Supplementary estrogen plays important roles for female patients as convenient birth control,
relief of postmenopausal symptoms, and in the management of other selected problems. However, as is
the case for essentially all medications, there are side effects. Short of a major pulmonary embolus, the
most severe side effect of estrogen would appear to be sporadic, rare, and severe hypertriglyceridemia
associated with acute pancreatitis. The occurrence of this fortunately rare problem usually happens in
the presence of some preexisting and usually mild increase in triglycerides (TG). A case of chronic and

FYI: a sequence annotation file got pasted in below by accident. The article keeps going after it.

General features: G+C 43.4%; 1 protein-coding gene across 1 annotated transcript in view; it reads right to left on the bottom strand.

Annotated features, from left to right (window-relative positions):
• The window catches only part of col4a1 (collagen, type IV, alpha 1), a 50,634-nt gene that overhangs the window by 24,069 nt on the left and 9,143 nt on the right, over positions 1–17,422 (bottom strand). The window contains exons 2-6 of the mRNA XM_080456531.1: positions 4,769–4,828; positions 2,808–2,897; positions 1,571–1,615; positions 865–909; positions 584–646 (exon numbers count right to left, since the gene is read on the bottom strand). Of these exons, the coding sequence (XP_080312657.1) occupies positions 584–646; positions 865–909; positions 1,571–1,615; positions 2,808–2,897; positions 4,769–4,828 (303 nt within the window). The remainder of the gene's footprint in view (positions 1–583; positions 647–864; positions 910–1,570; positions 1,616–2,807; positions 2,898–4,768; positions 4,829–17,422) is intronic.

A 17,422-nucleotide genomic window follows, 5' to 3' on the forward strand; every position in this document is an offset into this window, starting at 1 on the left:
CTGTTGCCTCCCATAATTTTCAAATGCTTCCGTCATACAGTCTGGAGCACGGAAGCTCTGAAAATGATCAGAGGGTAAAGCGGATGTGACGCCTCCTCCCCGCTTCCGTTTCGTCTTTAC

severe recurrent acute pancreatitis is described in the introduction and the management was complete
estrogen avoidance. Started close to menopause and continued for a relatively short period, estrogens
may have some cardiovascular (CV) benefit but the general recommendation is not to prescribe them for
CV disease prevention. Estrogens may contribute to decreased diabetes mellitus (DM) risk and control.
Administration of estrogens by the transdermal route may decrease some problems such as venous
thromboembolism (VTE) and elevation of TG. Administration of estrogen in the right situation brings
significant benefit to the female patient but skillful, careful, and knowledgeable use is essential.